• Toms are animal costumes; from a stylish outfit with cat ears to an animal onesie to a full fursuit. Regardless of the animal; all Toms have the same role; dealing with animals- especially cats and dogs. They have the unique ability to use Sand on an animal which works on them the same way as it does on a human.
  • Unknowns include costumes like aliens, monsters, or grim reapers. They can use Bitterness and Dust in the same way they use Sweetness for spinning and Sand for other abilities, but it makes them feel a little icky to do it. They can also sense and speak to other supernatural beings, even invisible ones, which may not be related to Alps or Boogeymen at all.
  • Spookies include costumes like Vampires, Witches, and Devils. They have the unique ability to create scary noises, or appear as a Shadow Person, exactly as the Boogeymen can do, to mortal beings in the real world. Their main role is to scare children to go back to sleep, or sometimes scare away Boogeymen.

While the Behind is very barren, there are two supernatural resources to be found here. The first is a type of bright, clean white-yellow substance called Sand which naturally collects in some places. Sand is the main resource of the Alps- and it can be used to both harm Boogeymen as a weapon, but more importantly, can be sprinkled in the eyes of a human to make them fall asleep and stay asleep. Sand must be applied very close to a human's face to work- and it can be covered by a facemask or blanket that most Alps don't have the strength to move. Using Sand is very important to keep humans from waking up while Alps gather Sweetness, as an awake human can collapse the Night World with their gaze and, if they turn on a light, can destroy a creeping Alp. The second type of resource is called Dust, a glowing gray dust that collects in forgotten places, and is mostly of interest to the Boogeymen. If thrown in a human's eyes, Dust doesn't put them to sleep but instead gives them sleep paralysis- causing an immense sensation of fear for as long as they are in this state. Dust is also directly harmful to Alps, causing a sensation of sadness and dealing damage to them. Great pools of Dust or shelves lined with it are sometimes placed as traps for Alps in the Behind, which when disturbed up up clouds of the stuff that will cause an Alp to wither an die if they are too weak or have gone without Sweetness for too long.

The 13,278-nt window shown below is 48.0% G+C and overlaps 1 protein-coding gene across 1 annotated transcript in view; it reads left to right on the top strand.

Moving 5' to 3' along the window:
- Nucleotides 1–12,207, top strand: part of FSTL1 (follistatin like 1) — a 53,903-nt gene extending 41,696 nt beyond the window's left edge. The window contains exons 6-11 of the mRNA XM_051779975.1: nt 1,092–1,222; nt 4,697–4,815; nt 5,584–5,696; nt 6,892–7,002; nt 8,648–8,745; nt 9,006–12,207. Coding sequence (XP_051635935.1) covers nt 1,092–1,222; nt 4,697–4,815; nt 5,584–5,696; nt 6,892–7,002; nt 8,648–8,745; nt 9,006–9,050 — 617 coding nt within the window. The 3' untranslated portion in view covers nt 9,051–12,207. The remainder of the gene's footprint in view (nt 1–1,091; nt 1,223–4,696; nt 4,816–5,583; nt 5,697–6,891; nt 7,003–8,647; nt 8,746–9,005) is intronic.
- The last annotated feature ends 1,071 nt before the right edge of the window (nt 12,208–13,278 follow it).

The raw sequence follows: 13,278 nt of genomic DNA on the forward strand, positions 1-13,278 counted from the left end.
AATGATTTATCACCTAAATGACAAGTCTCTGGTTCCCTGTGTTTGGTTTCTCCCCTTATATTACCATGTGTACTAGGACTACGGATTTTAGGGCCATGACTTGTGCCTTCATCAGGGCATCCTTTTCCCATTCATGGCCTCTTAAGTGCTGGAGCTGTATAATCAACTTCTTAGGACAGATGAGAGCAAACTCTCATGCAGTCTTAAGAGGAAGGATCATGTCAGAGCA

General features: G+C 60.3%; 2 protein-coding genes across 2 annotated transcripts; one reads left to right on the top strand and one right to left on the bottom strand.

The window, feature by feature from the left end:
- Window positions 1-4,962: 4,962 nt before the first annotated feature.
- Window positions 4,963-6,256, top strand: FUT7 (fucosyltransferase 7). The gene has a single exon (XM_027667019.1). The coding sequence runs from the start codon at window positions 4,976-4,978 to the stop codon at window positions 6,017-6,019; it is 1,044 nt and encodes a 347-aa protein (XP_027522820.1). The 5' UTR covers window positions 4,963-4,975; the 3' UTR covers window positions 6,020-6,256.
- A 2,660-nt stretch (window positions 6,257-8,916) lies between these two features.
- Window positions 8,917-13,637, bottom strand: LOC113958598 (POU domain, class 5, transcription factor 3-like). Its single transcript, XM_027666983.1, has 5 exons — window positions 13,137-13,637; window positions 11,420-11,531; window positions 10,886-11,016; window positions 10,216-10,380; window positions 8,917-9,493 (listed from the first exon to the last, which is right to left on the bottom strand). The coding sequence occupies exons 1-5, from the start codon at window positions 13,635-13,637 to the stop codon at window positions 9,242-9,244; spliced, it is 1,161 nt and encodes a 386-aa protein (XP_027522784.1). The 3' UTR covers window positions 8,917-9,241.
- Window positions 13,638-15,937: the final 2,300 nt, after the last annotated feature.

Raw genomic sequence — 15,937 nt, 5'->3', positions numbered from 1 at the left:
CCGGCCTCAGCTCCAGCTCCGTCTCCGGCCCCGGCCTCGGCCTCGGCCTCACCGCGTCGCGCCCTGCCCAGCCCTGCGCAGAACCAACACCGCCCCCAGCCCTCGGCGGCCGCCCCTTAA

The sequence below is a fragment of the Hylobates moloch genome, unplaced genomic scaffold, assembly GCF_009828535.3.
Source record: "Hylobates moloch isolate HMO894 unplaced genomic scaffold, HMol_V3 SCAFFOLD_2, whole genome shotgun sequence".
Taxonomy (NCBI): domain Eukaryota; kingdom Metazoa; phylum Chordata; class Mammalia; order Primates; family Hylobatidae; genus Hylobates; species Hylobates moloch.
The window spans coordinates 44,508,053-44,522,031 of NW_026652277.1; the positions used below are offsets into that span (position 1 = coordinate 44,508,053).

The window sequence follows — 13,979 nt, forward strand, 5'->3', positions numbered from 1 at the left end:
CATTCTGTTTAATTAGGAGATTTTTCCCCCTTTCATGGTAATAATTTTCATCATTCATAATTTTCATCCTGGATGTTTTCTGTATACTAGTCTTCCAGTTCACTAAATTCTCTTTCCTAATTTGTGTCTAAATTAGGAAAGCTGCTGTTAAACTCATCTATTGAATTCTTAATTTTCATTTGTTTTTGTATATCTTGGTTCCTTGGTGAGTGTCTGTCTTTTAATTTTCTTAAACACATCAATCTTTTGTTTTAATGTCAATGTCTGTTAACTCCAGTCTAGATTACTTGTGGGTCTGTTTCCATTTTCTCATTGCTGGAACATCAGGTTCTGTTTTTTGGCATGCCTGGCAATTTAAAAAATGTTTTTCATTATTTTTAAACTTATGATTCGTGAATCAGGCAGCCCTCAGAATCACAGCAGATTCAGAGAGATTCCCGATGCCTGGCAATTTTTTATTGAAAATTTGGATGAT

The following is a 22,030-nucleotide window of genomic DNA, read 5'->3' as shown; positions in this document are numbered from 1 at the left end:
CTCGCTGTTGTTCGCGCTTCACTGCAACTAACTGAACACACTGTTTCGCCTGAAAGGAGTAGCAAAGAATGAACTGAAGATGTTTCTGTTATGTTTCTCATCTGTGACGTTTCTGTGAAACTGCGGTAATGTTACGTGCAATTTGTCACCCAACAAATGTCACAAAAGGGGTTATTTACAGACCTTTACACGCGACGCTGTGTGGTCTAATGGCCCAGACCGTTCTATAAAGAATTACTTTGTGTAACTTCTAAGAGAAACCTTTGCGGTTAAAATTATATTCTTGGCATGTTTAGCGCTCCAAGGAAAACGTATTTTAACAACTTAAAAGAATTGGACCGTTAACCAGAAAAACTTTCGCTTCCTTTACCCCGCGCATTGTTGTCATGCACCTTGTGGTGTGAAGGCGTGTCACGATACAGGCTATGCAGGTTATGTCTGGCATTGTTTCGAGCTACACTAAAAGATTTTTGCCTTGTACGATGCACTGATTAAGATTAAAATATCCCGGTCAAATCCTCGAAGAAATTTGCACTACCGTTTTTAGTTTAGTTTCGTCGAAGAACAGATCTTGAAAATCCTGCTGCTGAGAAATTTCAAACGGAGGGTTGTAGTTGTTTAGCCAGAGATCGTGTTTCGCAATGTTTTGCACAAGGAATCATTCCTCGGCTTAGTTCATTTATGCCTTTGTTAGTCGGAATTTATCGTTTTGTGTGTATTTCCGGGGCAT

Within the Behind, Sweetness appears like clumps of cotton candy, glowing in pastel pinks, greens, and blues. While it is most often consumed by Alps, it can also be used in a special way, known as Spinning. This is spinning the strings of Sweetness into new forms and objects. Spinning is a skill that any Alp can learn. Essentially, it allows you to create things or change the environment of the Behind- from creating physical objects, repairing your costume, to giving life and color to new rooms and chambers. It should be noted that Boogeymen, despite using Bitterness in much the same way that Alps use Sweetness, cannot spin Bitterness in the same way, meaning they are forced to live in squalor.

Finally, Lumps are a type of object from the real world that can be brought into the Behind without rapidly decaying away or turning to nothing. These are forgotten objects infused with Sweetness. These act like a battery or storage for Sweetness- and are sometimes traded as currency. They also may have inherit value in their form; beyond the Sweetness one can draw from it- many Alps are very lonely and remorseful of their current state, and would be greatly comforted by a toy or blankie that reminds them of home.

Several Factions exist within the Behind comprised of Alps.